DESCRIPTION OF THE PREFERRED EMBODIMENTS

As shown in FIG. 1, an amplifier 1 comprises an output transistor Q0 of the npn type whose collector (point S) supplies an output voltage V0, and whose emitter is connected to the common mode pole (ground). The voltage at point S is compared to a reference voltage Vref. For this purpose, point S is connected to the inverting input of a differential amplifier A, whose non-inverting input is connected to the potential Vref. When V0 drops below Vref, the output of amplifier A changes to HIGH. This output is connected to the base of a transistor Q' of the npn type whose emitter is connected to ground and whose collector is connected to a current source IG as well as to a first terminal of a storage capacitor C whose other terminal is connected to ground. When the output of amplifier A is HIGH, transistor Q' is conductive and capacitor C is discharged. The first terminal of capacitor C drives the gain control input of a gain control circuit of amplifier 1. The total or partial discharge of capacitor C causes the gain of amplifier 1 to drop, which in turn leads to the cut-off of transistor Q0. The manner in which the gain of amplifier 1 is controlled is not critical and so it is indicated diagrammatically by the control line between the stage CAG and the amplifier 1.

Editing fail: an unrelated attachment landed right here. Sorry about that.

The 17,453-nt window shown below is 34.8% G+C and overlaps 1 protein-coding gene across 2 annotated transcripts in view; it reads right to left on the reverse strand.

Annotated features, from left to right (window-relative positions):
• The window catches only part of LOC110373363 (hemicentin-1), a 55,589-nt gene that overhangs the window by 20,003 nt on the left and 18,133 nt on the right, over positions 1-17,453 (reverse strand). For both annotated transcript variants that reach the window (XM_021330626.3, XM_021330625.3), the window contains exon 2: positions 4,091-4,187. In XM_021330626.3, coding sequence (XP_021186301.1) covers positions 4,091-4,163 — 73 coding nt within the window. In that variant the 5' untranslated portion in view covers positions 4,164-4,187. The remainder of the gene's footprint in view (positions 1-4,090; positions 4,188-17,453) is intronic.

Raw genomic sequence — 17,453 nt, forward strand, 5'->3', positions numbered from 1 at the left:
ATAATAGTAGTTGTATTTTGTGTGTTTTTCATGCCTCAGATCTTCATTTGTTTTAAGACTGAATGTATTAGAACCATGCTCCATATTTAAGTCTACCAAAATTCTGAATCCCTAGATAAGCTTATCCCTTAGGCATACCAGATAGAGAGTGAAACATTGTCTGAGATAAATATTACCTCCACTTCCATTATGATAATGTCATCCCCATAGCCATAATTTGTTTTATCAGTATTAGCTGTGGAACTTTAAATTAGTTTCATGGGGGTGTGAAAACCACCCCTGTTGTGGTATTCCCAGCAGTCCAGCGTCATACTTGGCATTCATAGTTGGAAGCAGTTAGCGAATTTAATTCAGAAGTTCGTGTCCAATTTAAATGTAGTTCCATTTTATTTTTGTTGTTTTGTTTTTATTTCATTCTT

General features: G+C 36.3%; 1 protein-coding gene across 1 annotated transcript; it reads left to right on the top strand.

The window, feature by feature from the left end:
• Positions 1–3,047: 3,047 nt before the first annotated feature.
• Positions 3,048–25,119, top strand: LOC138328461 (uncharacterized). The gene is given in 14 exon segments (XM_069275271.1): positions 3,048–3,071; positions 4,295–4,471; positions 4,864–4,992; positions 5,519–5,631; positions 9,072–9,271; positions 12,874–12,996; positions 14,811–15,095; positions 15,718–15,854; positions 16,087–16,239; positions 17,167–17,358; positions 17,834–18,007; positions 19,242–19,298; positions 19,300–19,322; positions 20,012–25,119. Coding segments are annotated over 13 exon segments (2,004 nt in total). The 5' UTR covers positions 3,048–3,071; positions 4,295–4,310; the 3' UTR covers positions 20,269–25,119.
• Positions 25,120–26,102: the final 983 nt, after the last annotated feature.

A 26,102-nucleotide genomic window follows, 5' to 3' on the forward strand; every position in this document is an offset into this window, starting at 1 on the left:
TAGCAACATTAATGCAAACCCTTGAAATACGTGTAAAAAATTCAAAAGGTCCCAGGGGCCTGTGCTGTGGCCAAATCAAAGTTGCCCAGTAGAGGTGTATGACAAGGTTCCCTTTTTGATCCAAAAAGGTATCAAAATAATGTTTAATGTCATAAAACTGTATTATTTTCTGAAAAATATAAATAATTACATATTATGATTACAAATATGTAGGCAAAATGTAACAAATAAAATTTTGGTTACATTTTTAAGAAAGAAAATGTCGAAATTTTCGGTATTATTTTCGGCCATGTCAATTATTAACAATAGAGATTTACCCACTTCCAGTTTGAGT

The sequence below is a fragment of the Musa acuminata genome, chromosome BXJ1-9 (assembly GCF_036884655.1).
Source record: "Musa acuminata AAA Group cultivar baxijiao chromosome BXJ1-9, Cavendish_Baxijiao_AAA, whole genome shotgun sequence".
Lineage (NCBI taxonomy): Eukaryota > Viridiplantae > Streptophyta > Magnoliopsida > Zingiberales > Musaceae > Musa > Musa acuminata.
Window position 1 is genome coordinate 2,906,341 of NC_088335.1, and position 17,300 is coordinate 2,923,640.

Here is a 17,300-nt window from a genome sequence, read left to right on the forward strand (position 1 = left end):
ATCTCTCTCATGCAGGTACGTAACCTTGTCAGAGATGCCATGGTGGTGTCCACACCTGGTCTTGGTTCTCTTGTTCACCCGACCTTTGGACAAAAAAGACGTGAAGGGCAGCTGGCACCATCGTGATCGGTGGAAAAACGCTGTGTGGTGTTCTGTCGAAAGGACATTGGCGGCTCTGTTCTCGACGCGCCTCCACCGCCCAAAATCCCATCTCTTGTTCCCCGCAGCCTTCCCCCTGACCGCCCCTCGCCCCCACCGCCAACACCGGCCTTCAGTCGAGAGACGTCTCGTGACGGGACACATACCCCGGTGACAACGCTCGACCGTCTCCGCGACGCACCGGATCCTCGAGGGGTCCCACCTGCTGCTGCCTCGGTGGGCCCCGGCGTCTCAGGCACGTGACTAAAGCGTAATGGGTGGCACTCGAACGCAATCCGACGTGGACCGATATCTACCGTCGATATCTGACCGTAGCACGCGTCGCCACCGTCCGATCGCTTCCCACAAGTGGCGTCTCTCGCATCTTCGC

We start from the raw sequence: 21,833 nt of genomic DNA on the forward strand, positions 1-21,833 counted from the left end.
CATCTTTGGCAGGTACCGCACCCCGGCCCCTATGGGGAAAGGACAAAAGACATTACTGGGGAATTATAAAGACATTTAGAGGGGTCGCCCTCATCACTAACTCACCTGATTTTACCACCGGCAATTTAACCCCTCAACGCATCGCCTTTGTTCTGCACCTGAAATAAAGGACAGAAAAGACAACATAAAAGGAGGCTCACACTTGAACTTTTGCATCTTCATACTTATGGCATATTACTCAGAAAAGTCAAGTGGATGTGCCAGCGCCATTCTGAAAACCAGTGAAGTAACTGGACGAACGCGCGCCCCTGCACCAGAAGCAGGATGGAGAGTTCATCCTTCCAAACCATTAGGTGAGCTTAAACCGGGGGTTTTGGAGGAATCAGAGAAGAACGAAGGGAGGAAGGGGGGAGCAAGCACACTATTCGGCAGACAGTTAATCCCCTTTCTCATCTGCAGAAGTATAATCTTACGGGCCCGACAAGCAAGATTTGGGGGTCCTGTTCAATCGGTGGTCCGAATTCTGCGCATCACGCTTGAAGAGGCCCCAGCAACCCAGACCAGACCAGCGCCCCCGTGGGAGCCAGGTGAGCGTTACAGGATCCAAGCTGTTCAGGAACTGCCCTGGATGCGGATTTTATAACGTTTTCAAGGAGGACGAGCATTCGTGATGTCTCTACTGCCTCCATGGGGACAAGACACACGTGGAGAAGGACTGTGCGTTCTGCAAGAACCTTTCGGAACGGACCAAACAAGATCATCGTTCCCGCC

An arrangement of this type is used, for example, in the TEA 1064 circuit manufactured by Philips, which in turn is used in loudspeaker telephone sets. It makes it possible to limit the voltage peak caused by the saturation of the output transistor(s). Such a peak limiting in effect tends to cause considerable distortion in the output signal, and this distortion increase rapidly as the level of the input signal increases.